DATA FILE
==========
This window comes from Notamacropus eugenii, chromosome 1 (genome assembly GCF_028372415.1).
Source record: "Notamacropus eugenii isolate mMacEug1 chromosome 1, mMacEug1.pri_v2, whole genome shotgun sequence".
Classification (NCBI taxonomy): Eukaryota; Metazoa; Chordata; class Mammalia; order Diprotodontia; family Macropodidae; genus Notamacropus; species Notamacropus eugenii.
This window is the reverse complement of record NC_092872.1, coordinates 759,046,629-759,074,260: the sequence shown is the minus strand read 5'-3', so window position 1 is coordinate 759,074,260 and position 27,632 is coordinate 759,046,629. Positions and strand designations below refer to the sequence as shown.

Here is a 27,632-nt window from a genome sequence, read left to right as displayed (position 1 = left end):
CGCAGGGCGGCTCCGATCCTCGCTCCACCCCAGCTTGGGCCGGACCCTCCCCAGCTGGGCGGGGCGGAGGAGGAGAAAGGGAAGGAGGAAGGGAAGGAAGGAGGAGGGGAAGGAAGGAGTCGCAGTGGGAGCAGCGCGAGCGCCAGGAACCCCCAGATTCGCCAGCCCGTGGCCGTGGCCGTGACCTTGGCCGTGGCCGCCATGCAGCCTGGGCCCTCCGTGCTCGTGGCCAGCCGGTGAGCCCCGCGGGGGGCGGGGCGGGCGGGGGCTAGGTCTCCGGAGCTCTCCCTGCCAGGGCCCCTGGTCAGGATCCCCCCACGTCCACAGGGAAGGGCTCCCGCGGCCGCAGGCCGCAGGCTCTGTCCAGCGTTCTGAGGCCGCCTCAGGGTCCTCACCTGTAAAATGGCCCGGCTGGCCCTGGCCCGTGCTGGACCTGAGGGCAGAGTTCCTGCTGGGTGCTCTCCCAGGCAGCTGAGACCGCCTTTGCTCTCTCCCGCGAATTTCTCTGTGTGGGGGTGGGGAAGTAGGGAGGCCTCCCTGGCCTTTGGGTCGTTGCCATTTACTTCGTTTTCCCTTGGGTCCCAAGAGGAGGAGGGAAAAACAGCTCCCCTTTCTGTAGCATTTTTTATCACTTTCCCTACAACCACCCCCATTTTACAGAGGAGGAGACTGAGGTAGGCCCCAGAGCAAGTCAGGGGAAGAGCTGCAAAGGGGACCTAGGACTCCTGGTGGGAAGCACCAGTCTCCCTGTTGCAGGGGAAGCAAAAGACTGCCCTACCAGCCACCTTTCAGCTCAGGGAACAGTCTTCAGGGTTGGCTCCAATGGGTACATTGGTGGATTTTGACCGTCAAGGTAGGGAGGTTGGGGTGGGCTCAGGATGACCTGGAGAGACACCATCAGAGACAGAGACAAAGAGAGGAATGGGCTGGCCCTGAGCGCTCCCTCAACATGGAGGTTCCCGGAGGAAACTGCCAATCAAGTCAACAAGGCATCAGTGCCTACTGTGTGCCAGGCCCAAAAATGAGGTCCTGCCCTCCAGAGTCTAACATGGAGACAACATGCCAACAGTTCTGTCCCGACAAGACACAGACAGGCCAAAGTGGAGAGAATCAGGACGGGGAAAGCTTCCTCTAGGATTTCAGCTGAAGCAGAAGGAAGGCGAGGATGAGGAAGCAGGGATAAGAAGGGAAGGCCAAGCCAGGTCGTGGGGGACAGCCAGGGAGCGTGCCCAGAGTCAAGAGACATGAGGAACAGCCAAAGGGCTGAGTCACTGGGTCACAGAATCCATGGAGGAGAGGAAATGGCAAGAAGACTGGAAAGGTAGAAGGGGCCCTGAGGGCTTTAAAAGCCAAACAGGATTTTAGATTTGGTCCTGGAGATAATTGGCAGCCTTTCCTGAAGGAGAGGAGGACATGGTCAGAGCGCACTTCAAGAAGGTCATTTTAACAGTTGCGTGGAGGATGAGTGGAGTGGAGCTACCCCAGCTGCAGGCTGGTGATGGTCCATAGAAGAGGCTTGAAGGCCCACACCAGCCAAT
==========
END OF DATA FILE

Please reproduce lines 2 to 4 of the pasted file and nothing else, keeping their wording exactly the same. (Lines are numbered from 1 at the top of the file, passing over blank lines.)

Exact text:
Source record: "Notamacropus eugenii isolate mMacEug1 chromosome 1, mMacEug1.pri_v2, whole genome shotgun sequence".
Classification (NCBI taxonomy): Eukaryota; Metazoa; Chordata; class Mammalia; order Diprotodontia; family Macropodidae; genus Notamacropus; species Notamacropus eugenii.
This window is the reverse complement of record NC_092872.1, coordinates 759,046,629-759,074,260: the sequence shown is the minus strand read 5'-3', so window position 1 is coordinate 759,074,260 and position 27,632 is coordinate 759,046,629. Positions and strand designations below refer to the sequence as shown.